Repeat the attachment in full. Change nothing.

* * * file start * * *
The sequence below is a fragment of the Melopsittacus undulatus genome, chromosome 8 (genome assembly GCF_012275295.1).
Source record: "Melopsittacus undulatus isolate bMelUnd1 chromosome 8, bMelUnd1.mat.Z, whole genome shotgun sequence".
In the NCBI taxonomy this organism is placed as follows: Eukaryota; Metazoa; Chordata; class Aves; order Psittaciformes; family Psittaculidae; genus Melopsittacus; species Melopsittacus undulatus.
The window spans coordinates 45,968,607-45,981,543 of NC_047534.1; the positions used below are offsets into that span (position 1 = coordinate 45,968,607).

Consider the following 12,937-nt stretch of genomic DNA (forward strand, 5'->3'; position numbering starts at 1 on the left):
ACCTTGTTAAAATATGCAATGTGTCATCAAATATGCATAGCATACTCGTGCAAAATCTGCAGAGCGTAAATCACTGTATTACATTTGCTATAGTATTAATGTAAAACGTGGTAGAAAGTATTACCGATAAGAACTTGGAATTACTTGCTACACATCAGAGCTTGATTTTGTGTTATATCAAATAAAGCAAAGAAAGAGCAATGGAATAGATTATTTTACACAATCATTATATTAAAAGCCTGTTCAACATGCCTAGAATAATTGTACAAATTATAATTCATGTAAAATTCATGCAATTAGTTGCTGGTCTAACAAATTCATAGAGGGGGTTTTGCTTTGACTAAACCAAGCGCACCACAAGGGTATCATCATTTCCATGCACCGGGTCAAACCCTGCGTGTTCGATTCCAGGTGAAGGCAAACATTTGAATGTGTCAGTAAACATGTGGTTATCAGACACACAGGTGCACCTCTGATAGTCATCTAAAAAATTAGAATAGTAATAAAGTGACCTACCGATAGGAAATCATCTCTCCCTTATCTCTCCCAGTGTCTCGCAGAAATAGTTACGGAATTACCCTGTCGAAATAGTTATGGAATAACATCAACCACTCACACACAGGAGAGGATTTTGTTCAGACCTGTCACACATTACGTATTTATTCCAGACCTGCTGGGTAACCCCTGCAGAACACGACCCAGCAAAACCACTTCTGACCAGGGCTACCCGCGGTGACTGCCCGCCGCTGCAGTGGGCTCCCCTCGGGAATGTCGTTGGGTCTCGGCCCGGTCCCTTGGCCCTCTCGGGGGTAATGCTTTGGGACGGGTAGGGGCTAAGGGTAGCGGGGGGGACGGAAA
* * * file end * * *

The sequence below is a fragment of the Melopsittacus undulatus genome, chromosome 8 (genome assembly GCF_012275295.1).
Source record: "Melopsittacus undulatus isolate bMelUnd1 chromosome 8, bMelUnd1.mat.Z, whole genome shotgun sequence".
In the NCBI taxonomy this organism is placed as follows: Eukaryota; Metazoa; Chordata; class Aves; order Psittaciformes; family Psittaculidae; genus Melopsittacus; species Melopsittacus undulatus.
The window spans coordinates 45,968,607-45,981,543 of NC_047534.1; the positions used below are offsets into that span (position 1 = coordinate 45,968,607).

Consider the following 12,937-nt stretch of genomic DNA (forward strand, 5'->3'; position numbering starts at 1 on the left):
ACCTTGTTAAAATATGCAATGTGTCATCAAATATGCATAGCATACTCGTGCAAAATCTGCAGAGCGTAAATCACTGTATTACATTTGCTATAGTATTAATGTAAAACGTGGTAGAAAGTATTACCGATAAGAACTTGGAATTACTTGCTACACATCAGAGCTTGATTTTGTGTTATATCAAATAAAGCAAAGAAAGAGCAATGGAATAGATTATTTTACACAATCATTATATTAAAAGCCTGTTCAACATGCCTAGAATAATTGTACAAATTATAATTCATGTAAAATTCATGCAATTAGTTGCTGGTCTAACAAATTCATAGAGGGGGTTTTGCTTTGACTAAACCAAGCGCACCACAAGGGTATCATCATTTCCATGCACCGGGTCAAACCCTGCGTGTTCGATTCCAGGTGAAGGCAAACATTTGAATGTGTCAGTAAACATGTGGTTATCAGACACACAGGTGCACCTCTGATAGTCATCTAAAAAATTAGAATAGTAATAAAGTGACCTACCGATAGGAAATCATCTCTCCCTTATCTCTCCCAGTGTCTCGCAGAAATAGTTACGGAATTACCCTGTCGAAATAGTTATGGAATAACATCAACCACTCACACACAGGAGAGGATTTTGTTCAGACCTGTCACACATTACGTATTTATTCCAGACCTGCTGGGTAACCCCTGCAGAACACGACCCAGCAAAACCACTTCTGACCAGGGCTACCCGCGGTGACTGCCCGCCGCTGCAGTGGGCTCCCCTCGGGAATGTCGTTGGGTCTCGGCCCGGTCCCTTGGCCCTCTCGGGGGTAATGCTTTGGGACGGGTAGGGGCTAAGGGTAGCGGGGGGGACGGAAA